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Who doesn’t love chocolate? It’s a well-known treat made all over the world using various methods and techniques. But were you aware that in Modica, Sicily it takes on a whole new meaning?
You may wonder what is the correlation of the ancient Aztecs and Sicily? Well, it all started with the Spanish conquistadors from South America arrived and dominated this beautiful island for several centuries.
The Town of Modica
We stayed in a beautiful B&B up in the hills with a wonderful family that we still are in touch with today, Modicarte. Although momma has since passed away since our visit, Gary enjoys talking once in a while with Maurizio. Gary and Maurizio both share a love for the same futbol team, AC Milan. We enjoyed taking a cooking class during our stay with them with Maurizio and his parents. We also had a memorable time exploring the town of our surname, Modica.
This town has many chocolate shops that have been passed down through generations. When we ventured into a few shops, they encouraged us to try a taste. The chocolate is traditionally flavored with such items as sea salt, pistachio, vanilla, cinnamon, and my favorite, orange. In addition, these days you can find bars flavored with aniseed, ginger, chili, carob, coffee, and citrus fruits. When visiting the different stores, we quickly noticed something they each had in common. Each owner was very proud of “their” chocolate. Ask them to tell you more about the traditions and history behind this unique chocolate.
Making the Chocolate
Today, the process is pretty much the same as when the Aztecs made it. Grainy and crumbly, it is defined as “cold” chocolate. The cocoa beans are manually ground in a stone bowl called a metate and processed at 40° with the granulated sugar.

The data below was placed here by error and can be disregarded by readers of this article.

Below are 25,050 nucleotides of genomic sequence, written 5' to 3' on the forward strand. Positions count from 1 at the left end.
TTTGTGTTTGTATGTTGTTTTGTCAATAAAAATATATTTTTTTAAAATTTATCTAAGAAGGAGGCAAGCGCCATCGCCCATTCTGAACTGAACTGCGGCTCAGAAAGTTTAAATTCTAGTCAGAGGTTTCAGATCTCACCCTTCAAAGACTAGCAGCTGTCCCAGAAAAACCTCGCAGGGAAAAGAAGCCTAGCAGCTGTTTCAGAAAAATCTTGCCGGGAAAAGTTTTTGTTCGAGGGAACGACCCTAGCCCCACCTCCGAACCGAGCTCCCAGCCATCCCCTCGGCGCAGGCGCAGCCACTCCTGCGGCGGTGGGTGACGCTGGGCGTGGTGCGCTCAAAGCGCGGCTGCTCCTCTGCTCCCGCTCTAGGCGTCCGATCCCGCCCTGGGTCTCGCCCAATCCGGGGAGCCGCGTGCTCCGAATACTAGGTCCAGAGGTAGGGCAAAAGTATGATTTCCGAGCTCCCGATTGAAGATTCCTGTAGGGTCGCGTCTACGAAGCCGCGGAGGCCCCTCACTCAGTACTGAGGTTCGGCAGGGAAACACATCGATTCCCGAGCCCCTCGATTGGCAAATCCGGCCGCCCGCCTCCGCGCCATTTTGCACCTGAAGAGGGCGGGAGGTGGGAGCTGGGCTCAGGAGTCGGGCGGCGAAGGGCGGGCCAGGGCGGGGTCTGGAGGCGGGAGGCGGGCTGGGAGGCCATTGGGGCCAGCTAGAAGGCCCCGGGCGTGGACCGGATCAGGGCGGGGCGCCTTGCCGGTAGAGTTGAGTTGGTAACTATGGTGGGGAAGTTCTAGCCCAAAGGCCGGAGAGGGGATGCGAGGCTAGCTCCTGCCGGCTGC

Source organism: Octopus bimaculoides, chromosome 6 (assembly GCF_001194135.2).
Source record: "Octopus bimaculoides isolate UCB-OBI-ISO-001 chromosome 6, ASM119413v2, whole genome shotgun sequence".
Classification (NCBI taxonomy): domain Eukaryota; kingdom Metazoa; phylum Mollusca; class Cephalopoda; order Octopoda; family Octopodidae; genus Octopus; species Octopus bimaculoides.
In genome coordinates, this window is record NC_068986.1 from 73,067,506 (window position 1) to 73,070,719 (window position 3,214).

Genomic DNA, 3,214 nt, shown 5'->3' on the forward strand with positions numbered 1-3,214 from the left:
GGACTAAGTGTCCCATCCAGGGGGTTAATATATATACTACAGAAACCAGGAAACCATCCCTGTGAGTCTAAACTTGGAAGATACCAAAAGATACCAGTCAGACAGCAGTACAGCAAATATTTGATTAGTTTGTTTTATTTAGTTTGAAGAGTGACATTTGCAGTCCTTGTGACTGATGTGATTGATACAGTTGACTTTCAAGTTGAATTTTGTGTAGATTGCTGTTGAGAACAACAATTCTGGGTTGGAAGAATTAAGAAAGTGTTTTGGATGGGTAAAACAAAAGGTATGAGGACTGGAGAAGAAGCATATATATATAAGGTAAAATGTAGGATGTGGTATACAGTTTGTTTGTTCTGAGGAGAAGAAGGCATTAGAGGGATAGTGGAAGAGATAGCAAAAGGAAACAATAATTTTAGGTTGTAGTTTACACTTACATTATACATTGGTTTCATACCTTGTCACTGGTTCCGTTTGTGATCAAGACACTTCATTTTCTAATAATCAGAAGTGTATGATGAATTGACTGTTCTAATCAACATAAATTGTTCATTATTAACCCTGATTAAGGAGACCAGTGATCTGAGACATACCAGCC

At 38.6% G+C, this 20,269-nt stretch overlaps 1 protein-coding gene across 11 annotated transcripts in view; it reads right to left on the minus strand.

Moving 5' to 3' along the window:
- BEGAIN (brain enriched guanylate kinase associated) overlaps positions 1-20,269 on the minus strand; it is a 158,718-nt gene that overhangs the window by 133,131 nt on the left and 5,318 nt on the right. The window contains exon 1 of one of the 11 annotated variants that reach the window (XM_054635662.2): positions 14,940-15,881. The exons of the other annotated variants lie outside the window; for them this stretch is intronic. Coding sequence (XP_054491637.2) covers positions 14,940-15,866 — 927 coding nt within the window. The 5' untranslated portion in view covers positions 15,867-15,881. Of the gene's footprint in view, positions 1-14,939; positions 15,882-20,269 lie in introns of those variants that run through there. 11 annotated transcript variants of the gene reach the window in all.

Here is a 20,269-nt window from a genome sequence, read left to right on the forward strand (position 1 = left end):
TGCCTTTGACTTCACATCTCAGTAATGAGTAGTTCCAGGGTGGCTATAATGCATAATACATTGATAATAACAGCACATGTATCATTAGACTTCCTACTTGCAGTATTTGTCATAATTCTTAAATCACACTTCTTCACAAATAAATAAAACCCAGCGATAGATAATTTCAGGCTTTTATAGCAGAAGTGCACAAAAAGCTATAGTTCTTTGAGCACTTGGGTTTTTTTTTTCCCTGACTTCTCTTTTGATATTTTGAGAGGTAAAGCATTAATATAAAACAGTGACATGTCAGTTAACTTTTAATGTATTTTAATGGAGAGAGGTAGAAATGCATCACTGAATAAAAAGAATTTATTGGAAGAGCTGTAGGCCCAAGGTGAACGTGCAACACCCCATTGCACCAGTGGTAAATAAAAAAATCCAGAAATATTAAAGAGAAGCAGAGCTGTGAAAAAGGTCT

The sugar gives the chocolate its rough appearance and grainy texture. You might think when biting into the chocolate bar that there is something wrong or perhaps it is bad as the color inside is not consistent. Neither is the sandy grainy texture. That’s just the way it is. It has a high cocoa content with the classic bars containing 65% cocoa, yet some recipes can be as high as up to 90% cocoa. The aroma will fill your senses with roasted cocoa beans, while your tastebuds enjoy a sweet-bitter taste. All of these attributes put together are what make Sicilians, and tourists alike, love this unique chocolate.
Most noteworthy… what else can you do with this unique textured chocolate you might ask? Because there is no added cocoa butter, it will not easily melt but add it to a hot cup of water, let it take its time to break down, and enjoy one of the best cups of hot chocolate you ever had!
Our Version of the Recipe
- small ice cube tray
- 4 ounces chocolate with high coco content 2/3 cups or 100 grams
- 3/4 cup granulated sugar 160 grams
- Melt the chocolate in a double boiler until smooth
- Add sugar and stir thoroughly
- Add mixture to small ice cube trays. If you wanted a larger piece of chocolate, you could use a shallow tiny pan. They sell these metal trays online or kitchen stores.
- Carefully bang the tray on the counter to remove any air bubbles
- If you want to add any flavorings, this would be time to do so. Another alternative would be to put ground pistachios in the bottom of the ice cube tray instead of incorporating it into the chocolate itself.
- Put in refrigerator to set up.
See our previous post about being in Sicily here.